THESE REGULATIONS APPLY TO ALL STUDENTS BEGINNING GRADUATE COURSE WORK AS OF JANUARY 1, 2004. IF THEY SO DESIRE, STUDENTS BEGINNING COURSEWORK PRIOR TO THIS DATE WILL BE GRANDPARENTED INTO THE PREVIOUS REGULATIONS.
1. Applicants should have a 3.5 GPA in their Master's degree work and/or previous graduate work. In particular, we will be looking at applicants' grades in any previous methods and theory courses. If students do not have a background in sociology, SOC 4050 (sociological theory), SOC 4200 (research methods), and SOC 4220 (statistics) must be taken at the undergraduate level before they apply to the Ph.D. program.
2. Students must complete SOC 6050 (theory before 1920), SOC 6060 (theory after 1920), SOC 7030 (proseminar), SOC 6280 (statistics), SOC 7200 (research methods) (or their equivalents, for a total of 20 credits), prior to taking any other Ph.D.- level courses. They must receive a minimum of a B or better (but preferably a grade of A) in all of these Masters-level courses before enrolling in Ph.D.-level courses. If students are missing this Masters-level coursework when they apply to the Ph.D. program, they may be placed in the M.A. program until they complete SOC 6050, SOC 7200, and SOC 6280, at the very least. It is very important that students successfully complete this Masters-level coursework before beginning their Ph.D. programs.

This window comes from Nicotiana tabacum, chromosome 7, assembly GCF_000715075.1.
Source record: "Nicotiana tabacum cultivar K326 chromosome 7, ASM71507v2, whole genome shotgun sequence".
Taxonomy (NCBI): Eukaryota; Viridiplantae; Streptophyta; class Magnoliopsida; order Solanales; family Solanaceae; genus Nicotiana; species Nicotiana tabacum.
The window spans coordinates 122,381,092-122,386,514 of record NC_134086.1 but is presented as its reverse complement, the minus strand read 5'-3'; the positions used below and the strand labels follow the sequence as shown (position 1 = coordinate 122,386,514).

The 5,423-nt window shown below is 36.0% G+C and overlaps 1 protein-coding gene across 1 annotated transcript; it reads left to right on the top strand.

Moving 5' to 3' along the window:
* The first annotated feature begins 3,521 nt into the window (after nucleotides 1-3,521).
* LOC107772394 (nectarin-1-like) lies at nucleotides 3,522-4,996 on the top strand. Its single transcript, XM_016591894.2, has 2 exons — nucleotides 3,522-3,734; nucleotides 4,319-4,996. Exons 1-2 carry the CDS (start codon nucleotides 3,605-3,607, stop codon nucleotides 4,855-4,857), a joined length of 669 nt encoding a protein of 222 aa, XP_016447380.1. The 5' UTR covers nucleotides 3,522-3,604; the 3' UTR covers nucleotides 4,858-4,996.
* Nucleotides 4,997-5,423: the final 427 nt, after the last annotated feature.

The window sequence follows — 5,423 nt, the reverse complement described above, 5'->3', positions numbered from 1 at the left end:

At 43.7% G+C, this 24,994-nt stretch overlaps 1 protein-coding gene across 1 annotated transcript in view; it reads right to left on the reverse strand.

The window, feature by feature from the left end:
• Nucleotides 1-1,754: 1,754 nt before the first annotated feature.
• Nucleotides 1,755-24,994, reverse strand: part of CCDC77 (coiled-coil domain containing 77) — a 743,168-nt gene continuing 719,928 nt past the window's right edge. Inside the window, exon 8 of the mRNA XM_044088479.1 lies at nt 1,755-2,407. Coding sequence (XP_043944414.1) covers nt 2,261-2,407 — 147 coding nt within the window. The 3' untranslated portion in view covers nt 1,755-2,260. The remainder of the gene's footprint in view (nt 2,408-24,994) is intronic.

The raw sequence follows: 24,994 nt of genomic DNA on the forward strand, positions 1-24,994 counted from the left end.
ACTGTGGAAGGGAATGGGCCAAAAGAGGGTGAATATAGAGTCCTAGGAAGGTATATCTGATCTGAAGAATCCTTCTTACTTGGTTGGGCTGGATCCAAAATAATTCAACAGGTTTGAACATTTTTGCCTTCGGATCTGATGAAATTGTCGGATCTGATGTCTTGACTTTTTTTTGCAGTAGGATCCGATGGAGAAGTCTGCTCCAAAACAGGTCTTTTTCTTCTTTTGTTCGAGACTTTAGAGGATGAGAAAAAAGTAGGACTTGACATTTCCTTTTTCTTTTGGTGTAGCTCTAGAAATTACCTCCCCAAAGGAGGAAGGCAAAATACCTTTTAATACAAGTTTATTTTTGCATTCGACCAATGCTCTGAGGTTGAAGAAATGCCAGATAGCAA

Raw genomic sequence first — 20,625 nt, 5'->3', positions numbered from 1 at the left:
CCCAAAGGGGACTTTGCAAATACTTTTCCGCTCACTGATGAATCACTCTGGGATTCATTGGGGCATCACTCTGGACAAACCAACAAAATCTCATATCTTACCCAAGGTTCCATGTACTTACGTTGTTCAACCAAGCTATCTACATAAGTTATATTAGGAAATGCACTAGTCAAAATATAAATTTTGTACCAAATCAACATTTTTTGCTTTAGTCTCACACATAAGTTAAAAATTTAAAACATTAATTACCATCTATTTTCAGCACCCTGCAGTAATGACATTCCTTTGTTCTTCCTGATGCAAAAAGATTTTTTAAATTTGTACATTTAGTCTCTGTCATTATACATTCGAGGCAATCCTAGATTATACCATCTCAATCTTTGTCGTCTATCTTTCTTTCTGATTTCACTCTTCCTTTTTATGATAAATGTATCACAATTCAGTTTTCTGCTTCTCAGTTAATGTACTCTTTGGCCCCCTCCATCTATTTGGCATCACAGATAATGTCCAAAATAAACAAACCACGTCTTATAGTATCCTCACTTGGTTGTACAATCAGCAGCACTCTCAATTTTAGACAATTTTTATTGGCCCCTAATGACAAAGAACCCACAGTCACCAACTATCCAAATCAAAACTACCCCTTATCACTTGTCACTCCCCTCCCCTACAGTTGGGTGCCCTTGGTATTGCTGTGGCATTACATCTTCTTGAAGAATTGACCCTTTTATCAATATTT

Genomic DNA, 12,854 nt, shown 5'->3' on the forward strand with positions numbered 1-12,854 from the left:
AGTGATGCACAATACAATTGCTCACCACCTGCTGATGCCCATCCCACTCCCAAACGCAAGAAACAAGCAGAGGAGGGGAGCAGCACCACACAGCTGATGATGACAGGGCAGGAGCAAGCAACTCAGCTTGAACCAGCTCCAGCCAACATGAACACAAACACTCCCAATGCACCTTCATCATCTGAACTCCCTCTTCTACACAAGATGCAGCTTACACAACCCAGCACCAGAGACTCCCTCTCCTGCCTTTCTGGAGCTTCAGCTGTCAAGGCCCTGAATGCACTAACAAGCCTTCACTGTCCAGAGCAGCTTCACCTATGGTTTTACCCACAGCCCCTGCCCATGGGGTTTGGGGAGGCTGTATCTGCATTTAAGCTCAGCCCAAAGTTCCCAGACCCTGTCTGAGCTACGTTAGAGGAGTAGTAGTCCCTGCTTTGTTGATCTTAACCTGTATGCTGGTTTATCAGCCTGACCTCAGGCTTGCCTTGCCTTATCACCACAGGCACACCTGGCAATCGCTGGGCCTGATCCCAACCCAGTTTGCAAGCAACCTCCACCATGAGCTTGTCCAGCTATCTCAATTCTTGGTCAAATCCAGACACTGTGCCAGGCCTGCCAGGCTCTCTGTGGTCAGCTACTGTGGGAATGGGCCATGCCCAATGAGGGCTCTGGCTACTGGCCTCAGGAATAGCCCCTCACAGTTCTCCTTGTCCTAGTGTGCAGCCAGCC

PLEASE NOTE: Students who lack a Masters degree in Sociology, or have not yet completed the Masters requirements in sociology at the time of application, will not be admitted directly into the Ph.D. program. They may be granted admission to the Masters program, possibly on a "qualified" basis, in order to take courses in preparation for the Ph.D. program. If students are placed in the Masters program to complete preliminary coursework, they will need to apply for a "Change of Status" into the Ph.D. program once they have completed this coursework. This change of status is not automatic, and the Graduate Admissions committee will be evaluating students' grades in masters-level courses when considering change of status applications. Any questions about this policy should be directed to the Graduate Director.